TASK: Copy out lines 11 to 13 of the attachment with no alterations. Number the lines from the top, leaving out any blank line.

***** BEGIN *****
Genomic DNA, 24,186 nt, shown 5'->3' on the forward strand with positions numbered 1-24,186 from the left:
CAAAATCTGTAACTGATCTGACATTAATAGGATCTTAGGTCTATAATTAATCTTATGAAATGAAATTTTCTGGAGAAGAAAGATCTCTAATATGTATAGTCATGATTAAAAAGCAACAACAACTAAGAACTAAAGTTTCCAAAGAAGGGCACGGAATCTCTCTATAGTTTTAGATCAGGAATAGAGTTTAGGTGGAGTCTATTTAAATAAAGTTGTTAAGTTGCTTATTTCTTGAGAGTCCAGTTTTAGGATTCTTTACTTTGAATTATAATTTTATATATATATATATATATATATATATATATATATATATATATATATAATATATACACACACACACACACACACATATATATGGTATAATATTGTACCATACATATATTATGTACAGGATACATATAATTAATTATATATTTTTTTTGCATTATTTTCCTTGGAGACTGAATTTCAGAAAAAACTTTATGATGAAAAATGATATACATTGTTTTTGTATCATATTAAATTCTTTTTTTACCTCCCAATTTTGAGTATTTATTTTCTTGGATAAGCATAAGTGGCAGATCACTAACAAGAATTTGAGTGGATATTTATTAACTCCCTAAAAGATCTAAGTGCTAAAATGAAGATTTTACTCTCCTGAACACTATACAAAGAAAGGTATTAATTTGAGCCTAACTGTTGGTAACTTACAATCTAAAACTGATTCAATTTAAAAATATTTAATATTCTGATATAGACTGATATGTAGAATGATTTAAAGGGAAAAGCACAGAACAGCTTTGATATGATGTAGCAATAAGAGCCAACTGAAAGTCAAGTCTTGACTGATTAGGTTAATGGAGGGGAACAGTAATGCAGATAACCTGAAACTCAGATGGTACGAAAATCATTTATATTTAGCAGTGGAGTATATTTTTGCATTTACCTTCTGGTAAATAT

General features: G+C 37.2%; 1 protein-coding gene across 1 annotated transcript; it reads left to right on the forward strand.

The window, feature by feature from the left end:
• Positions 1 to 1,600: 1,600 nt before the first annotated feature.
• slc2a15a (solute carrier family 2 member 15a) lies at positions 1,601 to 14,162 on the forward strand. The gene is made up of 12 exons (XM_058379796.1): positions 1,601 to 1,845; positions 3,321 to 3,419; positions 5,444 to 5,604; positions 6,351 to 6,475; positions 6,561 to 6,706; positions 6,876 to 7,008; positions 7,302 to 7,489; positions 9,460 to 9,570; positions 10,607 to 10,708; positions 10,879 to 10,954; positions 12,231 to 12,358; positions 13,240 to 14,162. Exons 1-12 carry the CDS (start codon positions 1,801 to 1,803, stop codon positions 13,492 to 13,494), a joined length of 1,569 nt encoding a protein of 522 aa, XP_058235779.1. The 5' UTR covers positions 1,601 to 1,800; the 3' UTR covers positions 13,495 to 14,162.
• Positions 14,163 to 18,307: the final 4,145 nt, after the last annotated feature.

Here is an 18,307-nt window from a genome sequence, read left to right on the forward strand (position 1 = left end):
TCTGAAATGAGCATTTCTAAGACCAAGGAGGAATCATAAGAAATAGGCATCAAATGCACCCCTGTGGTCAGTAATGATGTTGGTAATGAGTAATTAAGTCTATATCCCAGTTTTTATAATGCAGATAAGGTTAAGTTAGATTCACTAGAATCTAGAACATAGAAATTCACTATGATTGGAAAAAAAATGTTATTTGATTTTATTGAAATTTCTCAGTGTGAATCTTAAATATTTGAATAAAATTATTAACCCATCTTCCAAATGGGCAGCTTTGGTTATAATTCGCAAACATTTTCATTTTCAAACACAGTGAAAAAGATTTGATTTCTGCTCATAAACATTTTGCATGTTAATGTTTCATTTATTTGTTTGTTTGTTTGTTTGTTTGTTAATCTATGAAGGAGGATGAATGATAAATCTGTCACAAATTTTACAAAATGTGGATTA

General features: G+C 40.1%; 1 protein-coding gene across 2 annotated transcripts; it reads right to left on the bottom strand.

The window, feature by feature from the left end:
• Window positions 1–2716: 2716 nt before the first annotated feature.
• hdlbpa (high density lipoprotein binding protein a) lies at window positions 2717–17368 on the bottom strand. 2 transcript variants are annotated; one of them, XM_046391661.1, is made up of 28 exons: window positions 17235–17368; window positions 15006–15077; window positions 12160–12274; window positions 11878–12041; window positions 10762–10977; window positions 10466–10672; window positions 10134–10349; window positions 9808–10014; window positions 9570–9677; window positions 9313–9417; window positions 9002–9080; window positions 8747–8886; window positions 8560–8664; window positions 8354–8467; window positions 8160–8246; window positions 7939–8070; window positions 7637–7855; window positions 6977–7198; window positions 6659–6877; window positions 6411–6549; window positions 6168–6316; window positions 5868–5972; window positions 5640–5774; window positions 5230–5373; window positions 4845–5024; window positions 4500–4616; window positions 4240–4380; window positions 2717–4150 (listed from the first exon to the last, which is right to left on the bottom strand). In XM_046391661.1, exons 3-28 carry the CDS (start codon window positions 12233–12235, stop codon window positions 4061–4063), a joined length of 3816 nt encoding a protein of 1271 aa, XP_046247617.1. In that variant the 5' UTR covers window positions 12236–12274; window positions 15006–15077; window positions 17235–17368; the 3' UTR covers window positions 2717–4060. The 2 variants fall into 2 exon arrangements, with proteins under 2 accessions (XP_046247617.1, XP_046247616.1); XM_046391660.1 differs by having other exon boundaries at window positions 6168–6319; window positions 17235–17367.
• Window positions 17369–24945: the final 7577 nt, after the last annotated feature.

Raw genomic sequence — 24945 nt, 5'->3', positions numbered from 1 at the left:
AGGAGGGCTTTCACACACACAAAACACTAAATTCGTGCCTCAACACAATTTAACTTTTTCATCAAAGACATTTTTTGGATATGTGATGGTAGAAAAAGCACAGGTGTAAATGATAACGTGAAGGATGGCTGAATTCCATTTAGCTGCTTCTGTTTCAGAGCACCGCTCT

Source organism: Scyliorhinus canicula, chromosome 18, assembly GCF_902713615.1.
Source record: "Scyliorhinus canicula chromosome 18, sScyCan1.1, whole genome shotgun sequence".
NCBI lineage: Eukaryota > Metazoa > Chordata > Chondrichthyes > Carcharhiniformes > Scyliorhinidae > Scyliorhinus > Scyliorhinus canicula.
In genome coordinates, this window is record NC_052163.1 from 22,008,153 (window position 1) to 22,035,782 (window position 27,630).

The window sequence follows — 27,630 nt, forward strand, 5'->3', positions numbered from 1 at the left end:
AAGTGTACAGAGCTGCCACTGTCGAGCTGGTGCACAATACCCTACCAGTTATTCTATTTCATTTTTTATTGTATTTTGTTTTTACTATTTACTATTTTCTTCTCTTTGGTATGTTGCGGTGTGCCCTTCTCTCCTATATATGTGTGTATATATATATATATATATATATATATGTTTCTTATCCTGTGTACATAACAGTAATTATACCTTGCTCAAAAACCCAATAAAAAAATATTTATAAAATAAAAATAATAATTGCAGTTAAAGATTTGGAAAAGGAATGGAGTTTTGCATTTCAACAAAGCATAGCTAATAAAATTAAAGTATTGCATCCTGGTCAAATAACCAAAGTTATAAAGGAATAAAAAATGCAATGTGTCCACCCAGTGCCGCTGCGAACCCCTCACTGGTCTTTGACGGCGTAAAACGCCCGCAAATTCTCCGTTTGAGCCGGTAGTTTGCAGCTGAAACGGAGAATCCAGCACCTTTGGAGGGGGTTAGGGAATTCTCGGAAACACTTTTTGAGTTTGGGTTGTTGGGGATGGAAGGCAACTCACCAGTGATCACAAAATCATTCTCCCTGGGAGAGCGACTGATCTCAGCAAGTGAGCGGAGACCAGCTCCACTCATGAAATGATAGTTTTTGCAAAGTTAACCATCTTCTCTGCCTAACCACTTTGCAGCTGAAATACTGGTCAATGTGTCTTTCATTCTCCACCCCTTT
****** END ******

The window, feature by feature from the left end:
• Window positions 1–2716: 2716 nt before the first annotated feature.
• hdlbpa (high density lipoprotein binding protein a) lies at window positions 2717–17368 on the bottom strand. 2 transcript variants are annotated; one of them, XM_046391661.1, is made up of 28 exons: window positions 17235–17368; window positions 15006–15077; window positions 12160–12274; window positions 11878–12041; window positions 10762–10977; window positions 10466–10672; window positions 10134–10349; window positions 9808–10014; window positions 9570–9677; window positions 9313–9417; window positions 9002–9080; window positions 8747–8886; window positions 8560–8664; window positions 8354–8467; window positions 8160–8246; window positions 7939–8070; window positions 7637–7855; window positions 6977–7198; window positions 6659–6877; window positions 6411–6549; window positions 6168–6316; window positions 5868–5972; window positions 5640–5774; window positions 5230–5373; window positions 4845–5024; window positions 4500–4616; window positions 4240–4380; window positions 2717–4150 (listed from the first exon to the last, which is right to left on the bottom strand). In XM_046391661.1, exons 3-28 carry the CDS (start codon window positions 12233–12235, stop codon window positions 4061–4063), a joined length of 3816 nt encoding a protein of 1271 aa, XP_046247617.1. In that variant the 5' UTR covers window positions 12236–12274; window positions 15006–15077; window positions 17235–17368; the 3' UTR covers window positions 2717–4060. The 2 variants fall into 2 exon arrangements, with proteins under 2 accessions (XP_046247617.1, XP_046247616.1); XM_046391660.1 differs by having other exon boundaries at window positions 6168–6319; window positions 17235–17367.